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SAT0119 Comparison between Carotid Plaque and Carotid Intima Media Thickness To Detect Subclinical Atherosclerosis in Rheumatoid Arthritis
  1. L. Riancho-Zarrabeitia1,
  2. A. Corrales1,
  3. M. Santos-Gόmez1,
  4. V. Portilla1,
  5. R. Blanco1,
  6. P. Dessein2,
  7. M.A. González-Gay1
  1. 1Hospital Universitario Marqués de Valdecilla, Santander, Spain
  2. 22Cardiovascular Pathophysiology and Genomics Research Unit, School of Physiology, University of the Witwatersrand, Johannesburg, South Africa


Background Carotid plaque (CP) detected by ultrasonography and carotid intima-media thickness (cIMT) are useful surrogate markers for subclinical atherosclerosis and good predictors of cardiovascular disease in the general population and rheumatoid arthritis (RA).

Objectives Our aim was to determine if cIMT may predict the presence of carotid plaques.

Methods We evaluated 670 RA patients from NW Spain without previous history cardiovascular events. Carotid ultrasonography was performed by a MyLab 70 scanner (Esaote; Genoa, Italy), equipped with 7–12 MHz linear transducer and the automated software guided technique radiofrequencyQuality Intima Media Thickness in real-time (QIMT, Esaote, Maastricht, Holland). The cIMT was determined as the average of three measurements in each common carotid artery. The final cIMT was the largest average cIMT (left or right). Carotid plaque was defined according to the Manheim Consensus Conference criteria. Based on studies reported in non-rheumatic patients, a cIMT was considered as associated with high cardiovascular risk if it was ≥0.90 mm.

Results Unilateral and bilateral carotid plaque frequency and cIMT values are summarized in table 1.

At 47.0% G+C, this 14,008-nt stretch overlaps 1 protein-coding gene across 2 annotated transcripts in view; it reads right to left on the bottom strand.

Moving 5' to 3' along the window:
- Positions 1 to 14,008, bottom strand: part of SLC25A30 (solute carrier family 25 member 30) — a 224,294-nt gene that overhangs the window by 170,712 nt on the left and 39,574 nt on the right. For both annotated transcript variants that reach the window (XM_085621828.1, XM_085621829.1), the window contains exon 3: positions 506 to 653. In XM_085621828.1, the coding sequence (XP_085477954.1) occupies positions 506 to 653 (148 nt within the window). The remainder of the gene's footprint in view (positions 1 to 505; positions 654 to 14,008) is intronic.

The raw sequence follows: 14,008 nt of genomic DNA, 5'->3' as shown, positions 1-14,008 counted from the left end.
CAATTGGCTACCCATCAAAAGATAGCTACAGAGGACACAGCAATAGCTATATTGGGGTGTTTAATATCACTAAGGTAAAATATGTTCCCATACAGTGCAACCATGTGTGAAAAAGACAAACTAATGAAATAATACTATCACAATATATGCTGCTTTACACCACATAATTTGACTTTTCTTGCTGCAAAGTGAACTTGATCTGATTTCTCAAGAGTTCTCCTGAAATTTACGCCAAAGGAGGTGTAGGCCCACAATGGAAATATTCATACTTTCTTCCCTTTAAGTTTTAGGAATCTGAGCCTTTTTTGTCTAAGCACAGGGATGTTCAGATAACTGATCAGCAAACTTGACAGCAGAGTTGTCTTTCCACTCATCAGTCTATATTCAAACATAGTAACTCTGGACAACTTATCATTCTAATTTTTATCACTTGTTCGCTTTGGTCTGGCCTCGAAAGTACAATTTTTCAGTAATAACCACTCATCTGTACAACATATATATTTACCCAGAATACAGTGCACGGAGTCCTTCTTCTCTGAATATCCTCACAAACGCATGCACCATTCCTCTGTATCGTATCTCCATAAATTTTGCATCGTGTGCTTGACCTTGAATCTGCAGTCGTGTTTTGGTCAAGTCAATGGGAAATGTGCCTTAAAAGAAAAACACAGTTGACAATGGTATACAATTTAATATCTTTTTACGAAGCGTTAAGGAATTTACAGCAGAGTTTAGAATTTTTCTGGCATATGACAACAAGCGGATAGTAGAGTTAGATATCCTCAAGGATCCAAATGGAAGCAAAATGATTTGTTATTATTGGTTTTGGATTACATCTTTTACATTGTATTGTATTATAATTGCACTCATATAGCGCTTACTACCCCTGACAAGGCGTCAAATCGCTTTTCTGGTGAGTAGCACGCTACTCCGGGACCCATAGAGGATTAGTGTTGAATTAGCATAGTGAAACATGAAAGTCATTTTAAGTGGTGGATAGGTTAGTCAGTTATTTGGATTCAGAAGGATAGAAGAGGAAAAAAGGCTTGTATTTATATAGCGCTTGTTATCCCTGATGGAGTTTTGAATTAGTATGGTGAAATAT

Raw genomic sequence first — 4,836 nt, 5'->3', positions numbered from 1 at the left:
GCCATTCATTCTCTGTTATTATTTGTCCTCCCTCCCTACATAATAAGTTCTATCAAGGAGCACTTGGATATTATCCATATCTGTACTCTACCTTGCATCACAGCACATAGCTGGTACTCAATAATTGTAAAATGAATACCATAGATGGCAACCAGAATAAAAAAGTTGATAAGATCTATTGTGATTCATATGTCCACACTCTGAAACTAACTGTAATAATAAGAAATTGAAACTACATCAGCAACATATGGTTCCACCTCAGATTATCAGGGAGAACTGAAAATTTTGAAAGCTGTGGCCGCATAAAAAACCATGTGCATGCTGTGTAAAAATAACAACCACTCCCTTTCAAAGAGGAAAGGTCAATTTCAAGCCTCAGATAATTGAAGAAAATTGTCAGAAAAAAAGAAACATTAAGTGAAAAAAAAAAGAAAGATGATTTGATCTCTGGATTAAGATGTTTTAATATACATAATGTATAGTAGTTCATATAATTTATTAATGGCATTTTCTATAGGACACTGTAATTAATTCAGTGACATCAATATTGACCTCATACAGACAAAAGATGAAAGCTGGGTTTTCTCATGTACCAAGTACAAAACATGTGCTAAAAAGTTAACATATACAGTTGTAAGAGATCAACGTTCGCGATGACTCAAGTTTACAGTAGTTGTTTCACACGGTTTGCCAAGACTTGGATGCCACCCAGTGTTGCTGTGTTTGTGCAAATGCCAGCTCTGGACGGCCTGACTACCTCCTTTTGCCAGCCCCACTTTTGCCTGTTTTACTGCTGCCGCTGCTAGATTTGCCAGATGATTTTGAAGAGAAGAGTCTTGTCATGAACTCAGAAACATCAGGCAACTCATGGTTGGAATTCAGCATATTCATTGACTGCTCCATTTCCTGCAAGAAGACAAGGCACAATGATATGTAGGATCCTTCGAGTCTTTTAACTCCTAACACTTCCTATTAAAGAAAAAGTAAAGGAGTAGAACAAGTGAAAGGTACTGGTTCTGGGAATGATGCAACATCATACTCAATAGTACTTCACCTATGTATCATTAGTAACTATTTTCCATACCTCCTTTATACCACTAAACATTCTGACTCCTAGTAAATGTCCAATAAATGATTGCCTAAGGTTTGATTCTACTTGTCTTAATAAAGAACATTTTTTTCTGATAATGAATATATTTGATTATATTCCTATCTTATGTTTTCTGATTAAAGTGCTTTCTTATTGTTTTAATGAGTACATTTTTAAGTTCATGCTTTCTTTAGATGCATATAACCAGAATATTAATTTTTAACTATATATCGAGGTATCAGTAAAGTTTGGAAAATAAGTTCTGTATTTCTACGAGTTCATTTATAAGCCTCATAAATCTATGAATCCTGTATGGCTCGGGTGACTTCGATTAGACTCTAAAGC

cIMT values were 0.619±0.105 mm in patients without plaques and 0.774 ± 0.161 mm in those with plaques (p<0.001).

Using 0.90 mm as the cIMT cut-off value for high cardiovascular risk, the sensitivity to detect carotid plaques was 21.2% and the specificity 99%. A ROC curve comparing the presence of carotid plaque and cIMT was performed, being the area under the curve 0.795.

The best cIMT cut-off point to determine the presence of plaques was considered as the one with the highest sensitivity and specificity. According to that, 0.670 mm was found to be the best cut-off point, being sensitivity and specificity for plaque detection 71.9% and 74% respectively. Positive predictive value for a cIMT ≥0.670 mm was 78.3% in our population, being 66.8% the negative predictive value.

Regarding bilateral plaques, a cIMT cut-off value of 0.90 mm had sensitivity of 27.7% and specificity of 96.6%. The ROC curve showed that the best cut-off point for bilateral plaque detection was also 0.670 mm with sensitivity 79.1% and specificity 64.2%.

Table 1

Conclusions In Spanish RA patients cIMT ≥0.670 mm is a good predictor of carotid plaques. Our study suggests the possibility of considering a cIMT lower than 0.90 mm as a predictor of high cardiovascular risk in RA.

Disclosure of Interest None declared

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